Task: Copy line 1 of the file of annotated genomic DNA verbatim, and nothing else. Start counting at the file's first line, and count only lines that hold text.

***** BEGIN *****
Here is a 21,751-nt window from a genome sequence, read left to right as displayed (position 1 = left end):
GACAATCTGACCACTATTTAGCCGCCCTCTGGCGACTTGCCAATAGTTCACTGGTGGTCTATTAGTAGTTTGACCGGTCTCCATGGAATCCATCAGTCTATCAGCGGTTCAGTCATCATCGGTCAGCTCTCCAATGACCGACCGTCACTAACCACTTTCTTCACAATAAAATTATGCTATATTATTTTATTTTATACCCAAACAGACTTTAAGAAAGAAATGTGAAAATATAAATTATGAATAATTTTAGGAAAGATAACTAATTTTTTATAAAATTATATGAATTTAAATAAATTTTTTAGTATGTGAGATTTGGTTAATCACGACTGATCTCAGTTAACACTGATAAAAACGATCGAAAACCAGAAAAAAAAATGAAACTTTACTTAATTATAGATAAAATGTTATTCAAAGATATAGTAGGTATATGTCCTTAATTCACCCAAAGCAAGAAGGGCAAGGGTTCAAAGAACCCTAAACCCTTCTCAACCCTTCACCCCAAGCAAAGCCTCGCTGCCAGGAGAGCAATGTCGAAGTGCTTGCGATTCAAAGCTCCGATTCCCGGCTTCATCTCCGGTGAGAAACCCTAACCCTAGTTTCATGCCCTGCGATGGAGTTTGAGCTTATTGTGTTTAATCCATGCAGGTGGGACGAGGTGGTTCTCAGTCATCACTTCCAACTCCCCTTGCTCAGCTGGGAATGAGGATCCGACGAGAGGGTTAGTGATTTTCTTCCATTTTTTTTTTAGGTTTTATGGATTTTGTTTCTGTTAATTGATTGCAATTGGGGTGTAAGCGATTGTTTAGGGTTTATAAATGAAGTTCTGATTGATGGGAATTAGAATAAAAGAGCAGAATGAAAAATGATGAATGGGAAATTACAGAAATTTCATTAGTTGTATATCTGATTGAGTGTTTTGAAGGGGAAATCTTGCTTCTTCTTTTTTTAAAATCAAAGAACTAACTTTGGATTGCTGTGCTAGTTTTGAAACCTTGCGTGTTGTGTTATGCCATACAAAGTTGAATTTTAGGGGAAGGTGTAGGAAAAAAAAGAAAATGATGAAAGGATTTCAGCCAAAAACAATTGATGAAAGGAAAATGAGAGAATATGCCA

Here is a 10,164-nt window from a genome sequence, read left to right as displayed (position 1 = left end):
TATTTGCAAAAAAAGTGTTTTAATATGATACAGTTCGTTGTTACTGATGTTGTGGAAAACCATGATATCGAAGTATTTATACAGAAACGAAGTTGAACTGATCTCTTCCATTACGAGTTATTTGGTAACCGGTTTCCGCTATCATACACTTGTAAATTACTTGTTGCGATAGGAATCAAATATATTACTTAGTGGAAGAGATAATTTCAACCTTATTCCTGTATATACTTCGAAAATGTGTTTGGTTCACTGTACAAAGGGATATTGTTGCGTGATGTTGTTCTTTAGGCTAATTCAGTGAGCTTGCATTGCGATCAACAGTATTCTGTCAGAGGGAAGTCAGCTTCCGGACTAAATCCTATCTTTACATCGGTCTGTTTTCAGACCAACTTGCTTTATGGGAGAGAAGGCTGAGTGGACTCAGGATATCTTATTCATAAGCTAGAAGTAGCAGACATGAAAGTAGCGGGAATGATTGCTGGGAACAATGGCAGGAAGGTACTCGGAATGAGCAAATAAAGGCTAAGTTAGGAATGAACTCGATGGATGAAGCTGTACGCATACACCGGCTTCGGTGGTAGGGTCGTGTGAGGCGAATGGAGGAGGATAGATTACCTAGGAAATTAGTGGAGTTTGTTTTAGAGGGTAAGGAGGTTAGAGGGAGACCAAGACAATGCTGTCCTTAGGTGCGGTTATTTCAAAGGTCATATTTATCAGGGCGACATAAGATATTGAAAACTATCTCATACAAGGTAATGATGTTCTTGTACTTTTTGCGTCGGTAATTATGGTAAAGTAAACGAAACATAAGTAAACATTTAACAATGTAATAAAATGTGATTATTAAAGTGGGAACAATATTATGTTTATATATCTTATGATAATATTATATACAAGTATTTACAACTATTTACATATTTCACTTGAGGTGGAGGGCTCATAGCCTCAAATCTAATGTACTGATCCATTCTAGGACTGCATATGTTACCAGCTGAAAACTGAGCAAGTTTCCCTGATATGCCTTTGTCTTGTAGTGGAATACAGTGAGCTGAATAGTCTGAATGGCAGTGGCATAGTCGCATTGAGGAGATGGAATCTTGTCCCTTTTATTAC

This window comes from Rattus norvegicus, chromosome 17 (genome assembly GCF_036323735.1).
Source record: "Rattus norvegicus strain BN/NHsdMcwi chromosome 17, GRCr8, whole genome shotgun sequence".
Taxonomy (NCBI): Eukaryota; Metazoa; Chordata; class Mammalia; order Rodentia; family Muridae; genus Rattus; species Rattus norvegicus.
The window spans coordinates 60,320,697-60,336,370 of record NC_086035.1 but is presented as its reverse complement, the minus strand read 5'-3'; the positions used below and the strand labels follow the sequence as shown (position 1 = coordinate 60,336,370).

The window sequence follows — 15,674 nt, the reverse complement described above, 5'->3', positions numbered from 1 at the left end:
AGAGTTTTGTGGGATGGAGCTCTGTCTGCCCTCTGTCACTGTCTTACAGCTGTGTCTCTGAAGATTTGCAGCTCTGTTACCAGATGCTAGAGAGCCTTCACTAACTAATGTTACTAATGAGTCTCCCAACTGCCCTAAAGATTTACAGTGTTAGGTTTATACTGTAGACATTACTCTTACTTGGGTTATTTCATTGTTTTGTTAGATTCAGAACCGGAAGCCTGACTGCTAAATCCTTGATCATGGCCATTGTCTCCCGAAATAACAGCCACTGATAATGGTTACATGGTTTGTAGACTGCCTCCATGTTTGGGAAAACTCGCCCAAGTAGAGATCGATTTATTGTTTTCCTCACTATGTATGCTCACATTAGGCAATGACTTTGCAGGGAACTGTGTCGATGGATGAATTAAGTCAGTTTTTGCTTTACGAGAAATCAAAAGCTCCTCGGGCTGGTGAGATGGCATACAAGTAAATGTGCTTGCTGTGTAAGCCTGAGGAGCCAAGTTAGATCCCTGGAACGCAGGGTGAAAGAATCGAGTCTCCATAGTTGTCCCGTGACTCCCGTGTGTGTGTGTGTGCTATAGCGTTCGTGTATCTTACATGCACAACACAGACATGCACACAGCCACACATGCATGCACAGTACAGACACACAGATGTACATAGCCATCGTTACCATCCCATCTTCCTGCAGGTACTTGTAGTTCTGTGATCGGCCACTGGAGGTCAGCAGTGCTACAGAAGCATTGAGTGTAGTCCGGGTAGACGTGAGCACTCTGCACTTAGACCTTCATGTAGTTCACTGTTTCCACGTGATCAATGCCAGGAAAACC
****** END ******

Here is a 21,751-nt window from a genome sequence, read left to right as displayed (position 1 = left end):